18 October 2016
Bay of Plenty Regional Council has appointed an independent hearing panel to decide on rules to manage nutrients coming from land use and ensure the long-term sustainability of Lake Rotorua’s water quality (proposed Plan change 10: Lake Rotorua Nutrient Management).
The panel is to be chaired by retired District and Environment Court judge, Gordon Whiting, who was on the hearing panel for the plan change that sought to preserve Lake Taupō’s water quality.
Other specialists appointed to the panel are:
Chief executive Mary-Anne Macleod says the commissioners’ extensive experience will provide reassurance for everyone who has an interest in Lake Rotorua – including those that may potentially be impacted by the proposed rules.
“The commissioners are experts in many fields including resource management law, policy and statutory planning, water quality management, sustainable agriculture and treaty negotiations,” Ms Macleod says.
“Developing and consulting around the proposed rules has been a lengthy process and they are by no means final.”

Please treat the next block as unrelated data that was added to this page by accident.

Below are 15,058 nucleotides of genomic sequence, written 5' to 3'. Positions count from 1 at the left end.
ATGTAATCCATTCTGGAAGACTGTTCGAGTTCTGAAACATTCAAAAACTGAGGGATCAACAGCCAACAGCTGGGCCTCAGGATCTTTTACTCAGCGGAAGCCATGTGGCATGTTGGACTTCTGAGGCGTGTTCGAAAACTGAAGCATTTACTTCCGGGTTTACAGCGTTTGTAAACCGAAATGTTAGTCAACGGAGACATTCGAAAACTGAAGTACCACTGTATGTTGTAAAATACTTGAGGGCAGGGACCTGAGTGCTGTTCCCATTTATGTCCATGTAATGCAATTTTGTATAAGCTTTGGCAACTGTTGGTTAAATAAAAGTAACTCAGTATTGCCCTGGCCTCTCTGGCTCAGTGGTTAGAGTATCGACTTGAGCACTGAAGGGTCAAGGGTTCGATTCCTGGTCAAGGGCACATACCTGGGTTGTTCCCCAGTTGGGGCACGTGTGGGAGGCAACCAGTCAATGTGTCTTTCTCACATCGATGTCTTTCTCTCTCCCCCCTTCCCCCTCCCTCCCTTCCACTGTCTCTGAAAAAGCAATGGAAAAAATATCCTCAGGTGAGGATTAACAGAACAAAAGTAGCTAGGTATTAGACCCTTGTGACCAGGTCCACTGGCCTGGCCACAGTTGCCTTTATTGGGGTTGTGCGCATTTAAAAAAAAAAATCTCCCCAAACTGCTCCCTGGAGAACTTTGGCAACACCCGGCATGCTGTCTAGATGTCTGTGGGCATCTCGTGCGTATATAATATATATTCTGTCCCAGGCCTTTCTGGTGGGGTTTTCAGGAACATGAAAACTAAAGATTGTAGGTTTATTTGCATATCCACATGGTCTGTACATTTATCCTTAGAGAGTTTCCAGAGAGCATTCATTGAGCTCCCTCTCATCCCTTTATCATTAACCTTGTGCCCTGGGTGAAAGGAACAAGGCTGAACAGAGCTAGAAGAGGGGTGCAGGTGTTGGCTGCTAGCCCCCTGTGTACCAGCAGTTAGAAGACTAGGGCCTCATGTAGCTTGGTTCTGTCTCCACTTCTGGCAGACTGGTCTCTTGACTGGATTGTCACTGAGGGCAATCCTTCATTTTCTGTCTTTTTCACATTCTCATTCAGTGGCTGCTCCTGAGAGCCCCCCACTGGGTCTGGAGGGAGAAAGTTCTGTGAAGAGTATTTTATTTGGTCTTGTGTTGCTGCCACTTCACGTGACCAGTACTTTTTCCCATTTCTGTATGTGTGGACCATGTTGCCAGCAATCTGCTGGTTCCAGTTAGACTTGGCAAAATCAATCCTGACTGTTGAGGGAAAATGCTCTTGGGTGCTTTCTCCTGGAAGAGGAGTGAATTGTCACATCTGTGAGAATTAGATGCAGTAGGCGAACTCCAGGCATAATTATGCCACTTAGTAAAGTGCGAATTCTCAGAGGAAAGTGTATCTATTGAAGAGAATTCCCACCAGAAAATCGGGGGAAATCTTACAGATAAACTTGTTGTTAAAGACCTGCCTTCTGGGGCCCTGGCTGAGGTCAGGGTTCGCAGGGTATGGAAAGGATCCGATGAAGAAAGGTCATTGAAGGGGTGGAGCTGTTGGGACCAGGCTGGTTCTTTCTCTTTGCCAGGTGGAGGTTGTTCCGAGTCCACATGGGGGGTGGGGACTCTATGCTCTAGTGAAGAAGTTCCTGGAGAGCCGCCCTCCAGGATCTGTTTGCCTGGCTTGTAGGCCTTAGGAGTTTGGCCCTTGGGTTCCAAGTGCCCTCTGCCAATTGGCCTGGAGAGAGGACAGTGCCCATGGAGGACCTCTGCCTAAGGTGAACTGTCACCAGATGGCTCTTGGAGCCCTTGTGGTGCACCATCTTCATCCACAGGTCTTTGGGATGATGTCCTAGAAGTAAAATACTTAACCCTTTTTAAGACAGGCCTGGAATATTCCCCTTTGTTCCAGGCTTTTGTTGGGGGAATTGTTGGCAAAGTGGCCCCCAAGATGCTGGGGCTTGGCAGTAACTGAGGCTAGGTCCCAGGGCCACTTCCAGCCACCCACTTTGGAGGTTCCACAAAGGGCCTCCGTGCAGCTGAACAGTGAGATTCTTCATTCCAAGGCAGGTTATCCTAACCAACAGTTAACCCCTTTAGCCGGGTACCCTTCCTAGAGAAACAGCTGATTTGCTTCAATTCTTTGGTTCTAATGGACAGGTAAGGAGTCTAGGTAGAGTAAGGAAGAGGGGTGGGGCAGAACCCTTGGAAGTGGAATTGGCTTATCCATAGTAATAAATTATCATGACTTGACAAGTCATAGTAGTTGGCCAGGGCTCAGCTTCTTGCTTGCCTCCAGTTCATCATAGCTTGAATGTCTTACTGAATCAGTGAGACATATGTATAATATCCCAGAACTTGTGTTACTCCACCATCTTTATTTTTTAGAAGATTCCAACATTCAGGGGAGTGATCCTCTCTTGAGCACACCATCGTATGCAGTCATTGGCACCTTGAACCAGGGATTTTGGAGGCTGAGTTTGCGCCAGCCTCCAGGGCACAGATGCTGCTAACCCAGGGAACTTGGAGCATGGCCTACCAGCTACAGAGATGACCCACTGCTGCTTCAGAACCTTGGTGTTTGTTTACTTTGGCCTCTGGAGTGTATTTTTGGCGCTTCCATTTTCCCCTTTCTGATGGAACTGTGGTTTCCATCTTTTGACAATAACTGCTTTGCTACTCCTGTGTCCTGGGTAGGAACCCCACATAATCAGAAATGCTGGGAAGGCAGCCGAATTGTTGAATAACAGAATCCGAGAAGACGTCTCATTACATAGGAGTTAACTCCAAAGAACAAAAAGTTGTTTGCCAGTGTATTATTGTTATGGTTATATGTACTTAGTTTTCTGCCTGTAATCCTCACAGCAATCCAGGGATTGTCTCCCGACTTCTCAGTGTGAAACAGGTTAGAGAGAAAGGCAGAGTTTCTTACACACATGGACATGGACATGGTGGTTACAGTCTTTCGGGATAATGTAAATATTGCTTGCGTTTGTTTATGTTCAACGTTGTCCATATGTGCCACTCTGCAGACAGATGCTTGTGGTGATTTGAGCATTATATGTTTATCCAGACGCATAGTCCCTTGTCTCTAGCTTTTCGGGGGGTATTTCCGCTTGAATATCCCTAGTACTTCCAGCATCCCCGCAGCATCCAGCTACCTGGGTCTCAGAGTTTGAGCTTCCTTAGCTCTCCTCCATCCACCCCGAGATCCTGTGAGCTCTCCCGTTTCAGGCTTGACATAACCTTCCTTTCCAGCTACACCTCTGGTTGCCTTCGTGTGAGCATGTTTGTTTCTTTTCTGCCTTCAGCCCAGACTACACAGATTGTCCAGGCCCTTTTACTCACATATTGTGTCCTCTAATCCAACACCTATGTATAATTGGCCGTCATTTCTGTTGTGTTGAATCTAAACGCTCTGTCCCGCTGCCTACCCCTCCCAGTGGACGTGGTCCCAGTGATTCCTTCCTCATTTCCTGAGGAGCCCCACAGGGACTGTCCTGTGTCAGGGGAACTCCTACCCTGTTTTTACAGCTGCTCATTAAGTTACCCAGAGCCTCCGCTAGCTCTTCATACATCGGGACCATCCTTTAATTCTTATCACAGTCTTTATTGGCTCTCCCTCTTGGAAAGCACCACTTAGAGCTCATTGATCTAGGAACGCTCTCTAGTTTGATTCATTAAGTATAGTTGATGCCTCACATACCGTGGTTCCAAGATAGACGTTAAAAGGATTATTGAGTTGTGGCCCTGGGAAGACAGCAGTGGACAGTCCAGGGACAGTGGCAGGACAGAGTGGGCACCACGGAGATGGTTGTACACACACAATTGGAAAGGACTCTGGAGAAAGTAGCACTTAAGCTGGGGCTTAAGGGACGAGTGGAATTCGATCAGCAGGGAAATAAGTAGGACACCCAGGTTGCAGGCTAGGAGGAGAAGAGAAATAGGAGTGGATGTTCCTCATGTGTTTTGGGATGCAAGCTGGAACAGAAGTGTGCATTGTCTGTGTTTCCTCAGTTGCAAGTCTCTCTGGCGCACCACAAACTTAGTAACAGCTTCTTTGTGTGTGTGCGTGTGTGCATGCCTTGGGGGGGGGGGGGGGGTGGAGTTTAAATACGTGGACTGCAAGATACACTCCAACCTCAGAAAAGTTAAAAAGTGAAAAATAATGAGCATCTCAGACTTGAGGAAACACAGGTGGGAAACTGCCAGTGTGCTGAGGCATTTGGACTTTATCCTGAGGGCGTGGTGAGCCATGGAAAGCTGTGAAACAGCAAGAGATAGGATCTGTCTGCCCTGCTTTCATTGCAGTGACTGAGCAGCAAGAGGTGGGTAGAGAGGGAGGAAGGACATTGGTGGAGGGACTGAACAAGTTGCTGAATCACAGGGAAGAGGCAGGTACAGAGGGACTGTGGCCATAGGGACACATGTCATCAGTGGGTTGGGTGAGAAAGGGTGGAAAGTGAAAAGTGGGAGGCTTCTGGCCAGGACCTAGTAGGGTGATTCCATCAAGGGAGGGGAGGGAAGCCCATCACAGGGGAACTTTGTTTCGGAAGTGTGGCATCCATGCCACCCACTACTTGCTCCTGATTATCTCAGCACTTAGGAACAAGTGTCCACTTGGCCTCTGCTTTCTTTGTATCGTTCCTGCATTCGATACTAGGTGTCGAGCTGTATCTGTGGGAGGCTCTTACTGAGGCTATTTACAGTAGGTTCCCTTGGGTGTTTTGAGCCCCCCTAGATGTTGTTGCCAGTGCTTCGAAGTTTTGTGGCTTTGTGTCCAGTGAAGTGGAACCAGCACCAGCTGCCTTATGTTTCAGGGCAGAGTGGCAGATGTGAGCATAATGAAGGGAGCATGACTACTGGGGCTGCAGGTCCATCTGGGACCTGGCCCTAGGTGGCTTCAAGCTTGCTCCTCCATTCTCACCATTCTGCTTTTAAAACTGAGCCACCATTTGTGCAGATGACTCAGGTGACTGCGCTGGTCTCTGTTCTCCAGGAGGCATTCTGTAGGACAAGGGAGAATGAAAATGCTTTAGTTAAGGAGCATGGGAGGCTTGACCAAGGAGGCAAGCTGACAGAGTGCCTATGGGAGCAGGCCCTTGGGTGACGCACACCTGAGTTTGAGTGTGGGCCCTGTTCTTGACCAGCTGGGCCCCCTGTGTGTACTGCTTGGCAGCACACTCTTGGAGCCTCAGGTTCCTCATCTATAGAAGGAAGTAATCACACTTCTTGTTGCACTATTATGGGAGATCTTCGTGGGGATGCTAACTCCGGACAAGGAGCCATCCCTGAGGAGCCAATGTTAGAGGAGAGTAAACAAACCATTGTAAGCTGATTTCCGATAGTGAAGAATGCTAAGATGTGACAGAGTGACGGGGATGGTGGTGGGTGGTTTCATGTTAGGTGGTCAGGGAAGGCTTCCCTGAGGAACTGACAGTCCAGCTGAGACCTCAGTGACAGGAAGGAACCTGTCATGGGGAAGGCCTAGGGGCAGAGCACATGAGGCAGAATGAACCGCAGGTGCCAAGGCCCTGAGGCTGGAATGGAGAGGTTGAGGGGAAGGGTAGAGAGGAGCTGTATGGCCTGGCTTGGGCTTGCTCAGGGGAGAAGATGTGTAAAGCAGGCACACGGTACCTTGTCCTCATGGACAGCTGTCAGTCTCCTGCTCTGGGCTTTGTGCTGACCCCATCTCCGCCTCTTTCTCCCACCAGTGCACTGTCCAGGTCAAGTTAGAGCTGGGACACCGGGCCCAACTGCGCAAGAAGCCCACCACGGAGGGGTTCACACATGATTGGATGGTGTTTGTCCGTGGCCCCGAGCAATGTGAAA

The Resource Management Act defines the formal process to be undertaken, and the independent hearing panel have mailed full information on the process they are implementing to all submitters.
This information includes:
The hearings were originally scheduled for November however the commissioners have decided more time is required to allow submitters to consider Council’s recommendations in response to submissions and supporting evidence.
Ms Macleod says “The hearings will provide an opportunity for submitters to present their views on the proposed rules and whether they agree or disagree with them, as well as suggest alternatives.”
The proposed rules are just one part of the long-term solution for Lake Rotorua water quality developed under the Rotorua Te Arawa Lakes Programme, which is a collaborative partnership between the Bay of Plenty Regional Council, Rotorua Lakes Council and Te Arawa Lakes Trust.
To meet water quality standards set by the community, nitrogen entering the lake must reduce by 320 tonnes by 2032. Less than half of that, 140 tonnes, will come from proposed rules where landowners will need to make changes to the way they use their land.
One hundred tonnes will come from voluntary land use changes purchased by the Lake Rotorua Incentives Board, 30 tonnes will come from voluntary gorse conversion to trees, while 50 tonnes will come from engineering initiatives.
The proposed nutrient rules process has been underway for three years, with over two years of informal consultation and formal submissions welcomed in February this year.
Submissions to Proposed Plan Change 10 to the Bay of Plenty Regional Water and Land Plan closed earlier this year, with Council receiving 91 submissions from a range of organisations and individuals.
For further information about the plan change visit: